Nicene Creed
The Nicene Creed is the creed or profession of faith that is most widely used in Christian liturgy. It is called Nicene because, in its original form, it was adopted in the city of Nicaea by the first ecumenical council, which met there in the year 325.The Nicene Creed has been normative to the...

.

This language is often considered difficult because, if used regarding humans or other created things, it would imply time and change; when used here, no beginning, change in being, or process within time is intended and is excluded. The Son is generated ("born" or "begotten"), and the Spirit proceeds, eternally. Augustine of Hippo
Augustine of Hippo
Augustine of Hippo , also known as Augustine, St. Augustine, St. Austin, St. Augoustinos, Blessed Augustine, or St. Augustine the Blessed, was Bishop of Hippo Regius . He was a Latin-speaking philosopher and theologian who lived in the Roman Africa Province...

 explains, "Thy years are one day, and Thy day is not daily, but today; because Thy today yields not to tomorrow, for neither does it follow yesterday. Thy today is eternity; therefore Thou begat the Co-eternal, to whom Thou saidst, 'This day have I begotten Thee."

Son begotten, not created


Because the Son is begotten, not made, the substance of his person is that of the deity. The creation is brought into being through the Son, but the Son himself is not part of it except through his incarnation.

The church fathers used several analogies
Analogy
Analogy is a cognitive process of transferring information or meaning from a particular subject to another particular subject , and a linguistic expression corresponding to such a process...

 to express this thought. St. Irenaeus of Lyons was the final major theologian of the 2nd century. He writes "the Father is God, and the Son is God, for whatever is begotten of God is God." (Compare Spinoza's philosophy of God)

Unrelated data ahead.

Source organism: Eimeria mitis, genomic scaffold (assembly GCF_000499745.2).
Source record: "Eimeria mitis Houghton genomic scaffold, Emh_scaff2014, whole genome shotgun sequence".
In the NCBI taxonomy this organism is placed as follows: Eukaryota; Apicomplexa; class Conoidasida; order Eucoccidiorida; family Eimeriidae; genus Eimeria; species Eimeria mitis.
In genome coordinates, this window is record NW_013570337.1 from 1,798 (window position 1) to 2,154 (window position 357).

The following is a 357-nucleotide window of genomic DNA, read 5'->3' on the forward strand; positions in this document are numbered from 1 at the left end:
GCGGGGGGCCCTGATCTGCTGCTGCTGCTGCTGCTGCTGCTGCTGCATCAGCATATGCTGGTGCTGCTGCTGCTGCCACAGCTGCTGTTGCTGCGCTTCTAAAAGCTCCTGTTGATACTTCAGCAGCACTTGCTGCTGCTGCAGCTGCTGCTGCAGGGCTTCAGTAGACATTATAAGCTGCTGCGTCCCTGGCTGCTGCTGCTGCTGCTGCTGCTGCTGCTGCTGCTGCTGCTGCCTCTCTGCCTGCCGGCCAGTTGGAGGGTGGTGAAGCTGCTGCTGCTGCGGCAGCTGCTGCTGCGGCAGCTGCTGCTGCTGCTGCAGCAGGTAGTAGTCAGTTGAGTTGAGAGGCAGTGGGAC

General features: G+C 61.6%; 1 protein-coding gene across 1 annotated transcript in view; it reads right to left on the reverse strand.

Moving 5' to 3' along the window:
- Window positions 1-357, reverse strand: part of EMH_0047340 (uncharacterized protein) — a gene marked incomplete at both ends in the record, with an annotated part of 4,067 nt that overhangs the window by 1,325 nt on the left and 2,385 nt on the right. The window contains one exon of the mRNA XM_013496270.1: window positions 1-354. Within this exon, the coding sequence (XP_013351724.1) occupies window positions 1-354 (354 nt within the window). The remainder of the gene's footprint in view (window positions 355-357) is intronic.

Extending the analogy, it might be said, similarly, that whatever is generated (procreated) of humans is human. Thus, given that humanity is, in the words of the Bible, "created in the image and likeness of God", an analogy can be drawn between the Divine Essence and human nature, between the Divine Persons and human persons. However, given the fall, this analogy is far from perfect, even though, like the Divine Persons, human persons are characterized by being "loci of relationship". For Trinitarian Christians, this analogy is important with regard to the Church, which St. Paul calls "the body of Christ" and whose members are, because they are "members of Christ", also "members one of another".

However, an attempt to explain the mystery to some extent must break down, and has limited usefulness, being designed, not so much to fully explain the Trinity, but to point to the experience of communion with the Triune God within the Church as the Body of Christ. The difference between those who believe in the Trinity and those who do not, is not an issue of understanding the mystery. The difference is primarily one of belief concerning the personal identity of Christ. It is a difference in conception of the salvation connected with Christ that drives all reactions, either favorable or unfavorable, to the doctrine of the Holy Trinity. As it is, the doctrine of the Trinity is directly tied up with Christology
Christology
Christology is the field of study within Christian theology which is primarily concerned with the nature and person of Jesus Christ as recorded in the Canonical gospels and the letters of the New Testament. Primary considerations include the relationship of Jesus' nature and person with the nature...

.

Economic and ontological Trinity


  • Economic Trinity: This refers to the acts of the triune God with respect to the creation, history, salvation, the formation of the Church, the daily lives of believers, etc. and describes how the Trinity operates within history in terms of the roles or functions performed by each Person of the Trinity—God's relationship with creation.
  • Ontological (or essential or immanent) Trinity: This speaks of the interior life of the Trinity—the reciprocal relationships of Father, Son and Spirit to each other without reference to God's relationship with creation.


Or more simply—the ontological Trinity (who God is) and the economic Trinity (what God does). Most Christians believe the economic reflects and reveals the ontological. Catholic theologian Karl Rahner
Karl Rahner
Karl Rahner, SJ was a German Jesuit and theologian who, alongside Bernard Lonergan and Hans Urs von Balthasar, is considered one of the most influential Roman Catholic theologians of the 20th century...

 went so far as to say "The 'economic' Trinity is the 'immanent' Trinity, and vice versa."